A shameful last act
Will Chuck Turner make the council’s young minority members pay for his crimes?
December 02, 2010
For a guy who has long claimed the advancement of minority political power in Boston as his cause, Chuck Turner has a funny way of showing it.
Turner railed yesterday against his ouster by his city council colleagues, suggesting Hibernian hero of the poor James Michael Curley must be turning over in his grave at the willingness of Irish-American politicians to take down a man of the people. But it is really Rosa Parks, the civil rights icon, who should have been rolling over uncomfortably after Turner tried to connect his federal bribery conviction with yesterday’s 55th anniversary of her heroic stand against segregation.
And not just because of how unseemly it was for the veteran black activist to liken the prosecution he faced for a $1,000 payoff captured on videotape with her history-making act of courage on a Montgomery bus. If there is any longer-term local fallout from Turner’s insistence on putting his colleagues through yesterday’s difficult ordeal, it may be to endanger the long march toward greater minority political representation that Parks helped set in motion.
It was not by coincidence that the only councilors to speak at yesterday’s hearing other than Turner and his lone defender, veteran black Dorchester pol Charles Yancey, were Felix Arroyo and Ayanna Pressley, the council’s only other minority members. The young first-term councilors represent the future of minority political leadership in the city, and Turner shamelessly seemed determined to make them pay for his misdeeds by putting them between a rock and a hard place.
How Arroyo, a Hispanic former member of Turner’s council staff, and Pressley, the council’s first black female member, would vote yesterday was the only matter of real suspense. And not because their votes would determine the outcome – the council had more than the eight votes needed to oust Turner without them. All eyes were on them because everyone knew they were torn between their regard for Turner and his leadership on issues of concern to the minority community and a recognition that he had been convicted of a serious crime.
Arroyo looked visibly pained throughout the hearing, seated directly across from Turner in the council horseshoe. Pressley, seated directly next to Turner, exhibited all the body language of a juror returning to the courtroom with a guilty verdict, never looking toward Turner throughout the proceedings. Until, that is, she rose to deliver her speech. She looked right at the Roxbury councilor, expressed the love and respect she has for him, and announced that she would be voting to remove him from office.
Arroyo, his voice breaking throughout, said it was hard to pass judgment of this kind on anyone, never mind someone who served as a beloved political mentor. But “the facts are the facts,” he said. “Councilor Turner was indeed convicted of the worst crime a public official can be convicted of.”
Standing on City Hall Plaza just before the hearing, Turner told a gaggle of die-hard supporters that while his council colleagues were about to sit in judgment of him, the voters of Boston would have their chance to pass judgment on them next fall. As a threat to those who would vote to unseat him, it seemed aimed clearly at Arroyo and Pressley, who were both elected last year to citywide seats, in contrast to the minority neighborhood-based districts seats held by Turner and Yancey.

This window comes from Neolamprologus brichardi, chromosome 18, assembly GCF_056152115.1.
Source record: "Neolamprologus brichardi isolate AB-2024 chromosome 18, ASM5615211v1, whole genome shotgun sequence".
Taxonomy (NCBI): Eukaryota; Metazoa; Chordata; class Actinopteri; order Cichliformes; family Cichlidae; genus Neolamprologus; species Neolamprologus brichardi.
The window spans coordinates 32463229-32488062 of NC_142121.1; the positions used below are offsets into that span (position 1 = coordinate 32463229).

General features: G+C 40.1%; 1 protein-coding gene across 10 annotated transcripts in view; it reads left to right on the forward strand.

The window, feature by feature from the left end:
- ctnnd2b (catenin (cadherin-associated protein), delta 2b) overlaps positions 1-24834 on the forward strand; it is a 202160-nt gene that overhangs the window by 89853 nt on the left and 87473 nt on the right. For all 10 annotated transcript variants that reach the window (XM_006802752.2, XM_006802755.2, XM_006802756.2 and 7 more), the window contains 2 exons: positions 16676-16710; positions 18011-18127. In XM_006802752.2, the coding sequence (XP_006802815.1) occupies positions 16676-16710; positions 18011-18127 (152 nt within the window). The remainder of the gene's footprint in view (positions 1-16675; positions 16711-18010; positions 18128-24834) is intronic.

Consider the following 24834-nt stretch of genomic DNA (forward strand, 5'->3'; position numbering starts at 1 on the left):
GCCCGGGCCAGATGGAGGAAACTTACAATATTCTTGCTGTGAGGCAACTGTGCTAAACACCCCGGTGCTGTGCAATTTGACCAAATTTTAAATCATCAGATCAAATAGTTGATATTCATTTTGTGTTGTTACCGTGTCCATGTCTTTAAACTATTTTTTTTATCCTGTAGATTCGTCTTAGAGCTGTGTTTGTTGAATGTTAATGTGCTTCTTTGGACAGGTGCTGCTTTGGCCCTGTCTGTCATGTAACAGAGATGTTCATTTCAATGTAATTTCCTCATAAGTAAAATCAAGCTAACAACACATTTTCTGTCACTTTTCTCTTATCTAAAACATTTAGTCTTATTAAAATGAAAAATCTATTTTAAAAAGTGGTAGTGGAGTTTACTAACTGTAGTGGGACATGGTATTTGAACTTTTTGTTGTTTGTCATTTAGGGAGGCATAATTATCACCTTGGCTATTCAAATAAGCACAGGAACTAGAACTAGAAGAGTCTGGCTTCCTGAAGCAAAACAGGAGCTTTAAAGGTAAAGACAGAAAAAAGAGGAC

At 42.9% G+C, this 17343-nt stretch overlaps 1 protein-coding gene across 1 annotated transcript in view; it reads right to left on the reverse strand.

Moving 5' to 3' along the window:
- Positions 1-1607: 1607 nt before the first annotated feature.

Apart from the presumption that the two young officials were casting votes of conviction, it is also true that as at-large councilors they would have set themselves for a rough reelection bid next fall had they voted to retain a convicted felon in office. That said, Turner’s message that his supporters should be prepared to punish those who didn’t “stand with Chuck,” as the campaign on his behalf urged, can only be viewed as a threat to take these two turncoats down.
Turner and Yancey formed a two-man tag team against their 11 council colleagues, but they couldn’t exactly agree on their story. On City Hall Plaza, Turner explained why he could not possibly have considered resigning. “I couldn’t resign, because if I resign, I will in a sense be saying, ‘I’m guilty,’” he said. “I have done nothing wrong. I am not ashamed.” But only minutes later when the hearing got underway, Yancey was trying a different approach. “We all know Chuck Turner is not perfect," Yancey said. "He has made mistakes.”
Which is it? Turner could never explain the “minister’s handshake” in which a wad of cash wound up in his hand on a FBI surveillance videotape. It’s true that there is nothing in his character or past history to suggest that the bomb-tossing sixties radical was ever driven by greed or money. But as Arroyo said in his emotional floor speech, “the facts are the facts.”
Had Turner really wanted to pay homage to Parks and the long march for civil rights and minority political power, he would have resigned and spared his one-time protégé yesterday’s painful exercise.
Will Arroyo and Pressley now pay a price next fall among minority voters? Maybe it’s giving Turner and his ragtag band of aging acolytes more credit than they deserve, but if a misguided solidarity with Turner leads to an even mild falloff in minority support for the two freshmen councilors, it could make a difference in a close at-large race.
That would be quite a legacy for Turner to leave behind.